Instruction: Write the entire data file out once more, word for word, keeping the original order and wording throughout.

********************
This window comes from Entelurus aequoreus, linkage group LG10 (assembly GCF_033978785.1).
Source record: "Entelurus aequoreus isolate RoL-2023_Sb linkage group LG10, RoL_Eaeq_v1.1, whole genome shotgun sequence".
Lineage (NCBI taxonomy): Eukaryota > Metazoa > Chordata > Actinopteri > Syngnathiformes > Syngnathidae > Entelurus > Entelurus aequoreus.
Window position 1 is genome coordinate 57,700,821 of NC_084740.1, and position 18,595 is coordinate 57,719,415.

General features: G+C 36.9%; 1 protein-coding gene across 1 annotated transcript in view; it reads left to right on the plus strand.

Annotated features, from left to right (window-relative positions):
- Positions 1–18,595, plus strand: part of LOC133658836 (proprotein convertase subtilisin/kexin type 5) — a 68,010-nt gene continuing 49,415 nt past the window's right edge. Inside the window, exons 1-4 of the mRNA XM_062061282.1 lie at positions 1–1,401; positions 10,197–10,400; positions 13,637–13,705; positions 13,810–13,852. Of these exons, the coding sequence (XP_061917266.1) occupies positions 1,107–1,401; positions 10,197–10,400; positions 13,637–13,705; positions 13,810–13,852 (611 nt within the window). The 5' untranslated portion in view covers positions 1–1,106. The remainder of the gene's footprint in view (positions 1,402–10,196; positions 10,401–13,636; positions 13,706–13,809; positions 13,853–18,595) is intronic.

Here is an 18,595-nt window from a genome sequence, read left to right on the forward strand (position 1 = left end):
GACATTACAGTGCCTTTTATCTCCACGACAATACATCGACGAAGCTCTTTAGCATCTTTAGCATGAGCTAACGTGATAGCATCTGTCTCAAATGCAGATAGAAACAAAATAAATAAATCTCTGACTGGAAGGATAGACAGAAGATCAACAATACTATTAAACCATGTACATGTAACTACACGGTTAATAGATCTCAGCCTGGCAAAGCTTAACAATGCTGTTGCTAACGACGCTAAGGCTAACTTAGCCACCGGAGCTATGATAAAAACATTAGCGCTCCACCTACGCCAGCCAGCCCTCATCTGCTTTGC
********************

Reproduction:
This window comes from Entelurus aequoreus, linkage group LG10 (assembly GCF_033978785.1).
Source record: "Entelurus aequoreus isolate RoL-2023_Sb linkage group LG10, RoL_Eaeq_v1.1, whole genome shotgun sequence".
Lineage (NCBI taxonomy): Eukaryota > Metazoa > Chordata > Actinopteri > Syngnathiformes > Syngnathidae > Entelurus > Entelurus aequoreus.
Window position 1 is genome coordinate 57,700,821 of NC_084740.1, and position 18,595 is coordinate 57,719,415.

General features: G+C 36.9%; 1 protein-coding gene across 1 annotated transcript in view; it reads left to right on the plus strand.

Annotated features, from left to right (window-relative positions):
- Positions 1–18,595, plus strand: part of LOC133658836 (proprotein convertase subtilisin/kexin type 5) — a 68,010-nt gene continuing 49,415 nt past the window's right edge. Inside the window, exons 1-4 of the mRNA XM_062061282.1 lie at positions 1–1,401; positions 10,197–10,400; positions 13,637–13,705; positions 13,810–13,852. Of these exons, the coding sequence (XP_061917266.1) occupies positions 1,107–1,401; positions 10,197–10,400; positions 13,637–13,705; positions 13,810–13,852 (611 nt within the window). The 5' untranslated portion in view covers positions 1–1,106. The remainder of the gene's footprint in view (positions 1,402–10,196; positions 10,401–13,636; positions 13,706–13,809; positions 13,853–18,595) is intronic.

Here is an 18,595-nt window from a genome sequence, read left to right on the forward strand (position 1 = left end):
GACATTACAGTGCCTTTTATCTCCACGACAATACATCGACGAAGCTCTTTAGCATCTTTAGCATGAGCTAACGTGATAGCATCTGTCTCAAATGCAGATAGAAACAAAATAAATAAATCTCTGACTGGAAGGATAGACAGAAGATCAACAATACTATTAAACCATGTACATGTAACTACACGGTTAATAGATCTCAGCCTGGCAAAGCTTAACAATGCTGTTGCTAACGACGCTAAGGCTAACTTAGCCACCGGAGCTATGATAAAAACATTAGCGCTCCACCTACGCCAGCCAGCCCTCATCTGCTTTGC